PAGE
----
Unfortunately enforcement of these laws have quietly been put on the backburner in the last few years. There is little enforcement, and the results are staggering. Uninsured drivers are at an alltime high, and drunk driving continues to be a major problem on our highways. Young people are getting into more and more accidents. And our high schools have “punted” on any effort to institute widespread driver’s education.

So what does the next Commissioner do? First, give our law enforcement officials more incentives. Propose and support legislation that gives a portion of the fines levied, and see that more dollars are directed to enforcing the laws of the books. As part of more money coming into the local coffers, work out an agreement with these law enforcement officials to join the Insurance Commissioner in a joint effort to enforce the law. Stand on the street corner in New Orleans as uninsured drivers are taken off the road. You will be amazed at the positive response from the public at large.

Simply put, come out from behind your desk, and lean on everyone from the Governor on down to see that the laws on the books are enforced. The result? A significant reduction in the cost of auto insurance.

Then get creative. There is a number of ways where better drivers can benefit. In Texas, companies are selling insurance with GPSs installed in cars for those drivers who request it. The GPS monitors how far one drives, when one drives, and where one drives. If you put a lot of miles on your car, and drive at night, in metropolitan areas, you’re going to pay more. If you don’t drive as much, you pay less. At the end of each month, you receive a bill based on your driving profile, just like you do for utilities. Better drivers who don’t drive as much will see a significant reduction in the cost of their insurance.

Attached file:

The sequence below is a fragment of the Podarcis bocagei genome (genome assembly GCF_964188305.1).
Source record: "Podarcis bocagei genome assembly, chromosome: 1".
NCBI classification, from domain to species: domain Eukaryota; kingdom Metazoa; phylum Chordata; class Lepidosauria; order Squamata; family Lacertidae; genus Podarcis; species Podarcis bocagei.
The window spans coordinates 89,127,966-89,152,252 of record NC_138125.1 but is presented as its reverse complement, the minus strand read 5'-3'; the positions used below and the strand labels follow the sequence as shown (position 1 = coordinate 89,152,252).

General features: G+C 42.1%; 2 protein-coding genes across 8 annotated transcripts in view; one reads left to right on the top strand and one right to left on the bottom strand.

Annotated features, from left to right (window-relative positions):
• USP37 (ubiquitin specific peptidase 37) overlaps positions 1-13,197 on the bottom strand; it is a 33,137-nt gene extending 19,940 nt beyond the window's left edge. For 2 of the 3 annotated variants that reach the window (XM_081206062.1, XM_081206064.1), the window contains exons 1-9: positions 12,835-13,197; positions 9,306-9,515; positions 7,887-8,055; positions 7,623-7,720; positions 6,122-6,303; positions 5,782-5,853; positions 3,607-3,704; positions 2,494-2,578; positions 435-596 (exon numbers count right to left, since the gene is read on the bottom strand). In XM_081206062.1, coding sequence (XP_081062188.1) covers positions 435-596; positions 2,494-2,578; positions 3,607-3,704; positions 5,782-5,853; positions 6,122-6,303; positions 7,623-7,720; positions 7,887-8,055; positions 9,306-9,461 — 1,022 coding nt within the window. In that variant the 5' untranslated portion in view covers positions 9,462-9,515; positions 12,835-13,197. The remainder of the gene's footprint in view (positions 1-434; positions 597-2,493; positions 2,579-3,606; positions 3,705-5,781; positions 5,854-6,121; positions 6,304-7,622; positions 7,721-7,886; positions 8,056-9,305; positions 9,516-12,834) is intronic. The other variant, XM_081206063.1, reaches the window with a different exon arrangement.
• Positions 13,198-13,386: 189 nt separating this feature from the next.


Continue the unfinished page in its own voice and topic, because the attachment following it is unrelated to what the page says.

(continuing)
In other states, insurance companies are allowed to direct the injured insured to certain medical clinics similar to a HMO. They can negotiate fees with such clinics, to keep medical costs down, and pass on a lower rate to the insured. The same with car repair shops. There is any number of creative ideas that are not taking place in Louisiana. More progressive states are taking different approaches with encouragement from the state’s insurance department. If the customer doesn’t want to take advantage of such a way to reduce their rates, they can look elsewhere. But at least they have the option. They don’t now in Louisiana.

Hey, I’m on a rant here, and just getting warmed up. But the editor of the publication you’re reading is holding my feet to the fire on column length. This is just one area, and there’s much more to talk about. Property insurance? Boy, do we have a long way to go here to straighten out ? a big mess. I’ll have some more ideas to pass on in the future.

The bottom line is that anyone running for Insurance Commissioner who is proposing to continue the status quo doesn’t deserve to assume the office. There’s much to be done and a proactive Insurance Commissioner should be in the forefront of new proposals both in the Legislature, as well as looking at other states, and even other countries in finding creative ways to lower the cost for thousands of Louisiana insurance customers.

Stay tuned. We will look at a number of other insurance issues, as well as the candidates themselves in the next several weeks. The same scrutiny will be given to the Secretary of State. I held the post for eight years, and have a few thoughts as to what the candidates should be talking about.

In the meantime, it sure is nice to sit back and watch all the jockeying and in- fighting from afar, and not be concerned about what the public might think of my opinion. If you agree with me, continue to read on. If not, get on your own soapbox and tell it like you think it is. But the status quo in either of these two important positions makes little sense, and fails to serve the public interest. So join me in trying to “shake things up” a little in the weeks and months to come.